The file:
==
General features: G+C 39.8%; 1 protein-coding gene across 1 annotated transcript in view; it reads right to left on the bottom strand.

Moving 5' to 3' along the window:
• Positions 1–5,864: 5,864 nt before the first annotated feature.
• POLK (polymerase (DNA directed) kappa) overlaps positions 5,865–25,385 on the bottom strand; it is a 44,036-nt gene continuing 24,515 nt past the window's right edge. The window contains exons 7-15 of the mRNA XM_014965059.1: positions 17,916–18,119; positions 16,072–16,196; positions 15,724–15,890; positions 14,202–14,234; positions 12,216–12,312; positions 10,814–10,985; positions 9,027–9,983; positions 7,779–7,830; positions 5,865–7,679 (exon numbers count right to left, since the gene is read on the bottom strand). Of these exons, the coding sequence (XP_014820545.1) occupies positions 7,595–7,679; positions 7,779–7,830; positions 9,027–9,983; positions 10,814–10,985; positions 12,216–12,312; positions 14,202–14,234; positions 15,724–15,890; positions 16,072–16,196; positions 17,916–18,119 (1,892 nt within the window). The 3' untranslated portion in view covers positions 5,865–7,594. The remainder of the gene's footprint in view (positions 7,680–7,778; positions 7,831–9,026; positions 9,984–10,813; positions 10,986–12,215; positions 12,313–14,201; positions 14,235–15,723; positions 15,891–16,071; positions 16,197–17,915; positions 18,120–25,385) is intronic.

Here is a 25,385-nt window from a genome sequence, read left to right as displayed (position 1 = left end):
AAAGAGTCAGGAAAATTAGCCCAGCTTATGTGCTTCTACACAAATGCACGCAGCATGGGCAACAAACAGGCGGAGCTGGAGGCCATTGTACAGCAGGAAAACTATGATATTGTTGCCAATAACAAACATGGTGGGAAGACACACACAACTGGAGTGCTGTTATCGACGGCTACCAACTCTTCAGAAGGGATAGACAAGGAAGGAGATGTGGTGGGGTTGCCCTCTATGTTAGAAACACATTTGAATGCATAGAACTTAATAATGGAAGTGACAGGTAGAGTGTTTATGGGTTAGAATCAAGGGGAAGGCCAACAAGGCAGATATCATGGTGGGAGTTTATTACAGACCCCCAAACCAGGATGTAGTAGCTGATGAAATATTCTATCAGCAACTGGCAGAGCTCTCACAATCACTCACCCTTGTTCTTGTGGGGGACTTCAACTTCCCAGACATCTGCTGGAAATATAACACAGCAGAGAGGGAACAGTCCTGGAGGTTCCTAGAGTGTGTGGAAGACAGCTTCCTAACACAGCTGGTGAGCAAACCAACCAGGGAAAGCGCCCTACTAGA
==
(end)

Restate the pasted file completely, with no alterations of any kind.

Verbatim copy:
General features: G+C 39.8%; 1 protein-coding gene across 1 annotated transcript in view; it reads right to left on the bottom strand.

Moving 5' to 3' along the window:
• Positions 1–5,864: 5,864 nt before the first annotated feature.
• POLK (polymerase (DNA directed) kappa) overlaps positions 5,865–25,385 on the bottom strand; it is a 44,036-nt gene continuing 24,515 nt past the window's right edge. The window contains exons 7-15 of the mRNA XM_014965059.1: positions 17,916–18,119; positions 16,072–16,196; positions 15,724–15,890; positions 14,202–14,234; positions 12,216–12,312; positions 10,814–10,985; positions 9,027–9,983; positions 7,779–7,830; positions 5,865–7,679 (exon numbers count right to left, since the gene is read on the bottom strand). Of these exons, the coding sequence (XP_014820545.1) occupies positions 7,595–7,679; positions 7,779–7,830; positions 9,027–9,983; positions 10,814–10,985; positions 12,216–12,312; positions 14,202–14,234; positions 15,724–15,890; positions 16,072–16,196; positions 17,916–18,119 (1,892 nt within the window). The 3' untranslated portion in view covers positions 5,865–7,594. The remainder of the gene's footprint in view (positions 7,680–7,778; positions 7,831–9,026; positions 9,984–10,813; positions 10,986–12,215; positions 12,313–14,201; positions 14,235–15,723; positions 15,891–16,071; positions 16,197–17,915; positions 18,120–25,385) is intronic.

Here is a 25,385-nt window from a genome sequence, read left to right as displayed (position 1 = left end):
AAAGAGTCAGGAAAATTAGCCCAGCTTATGTGCTTCTACACAAATGCACGCAGCATGGGCAACAAACAGGCGGAGCTGGAGGCCATTGTACAGCAGGAAAACTATGATATTGTTGCCAATAACAAACATGGTGGGAAGACACACACAACTGGAGTGCTGTTATCGACGGCTACCAACTCTTCAGAAGGGATAGACAAGGAAGGAGATGTGGTGGGGTTGCCCTCTATGTTAGAAACACATTTGAATGCATAGAACTTAATAATGGAAGTGACAGGTAGAGTGTTTATGGGTTAGAATCAAGGGGAAGGCCAACAAGGCAGATATCATGGTGGGAGTTTATTACAGACCCCCAAACCAGGATGTAGTAGCTGATGAAATATTCTATCAGCAACTGGCAGAGCTCTCACAATCACTCACCCTTGTTCTTGTGGGGGACTTCAACTTCCCAGACATCTGCTGGAAATATAACACAGCAGAGAGGGAACAGTCCTGGAGGTTCCTAGAGTGTGTGGAAGACAGCTTCCTAACACAGCTGGTGAGCAAACCAACCAGGGAAAGCGCCCTACTAGA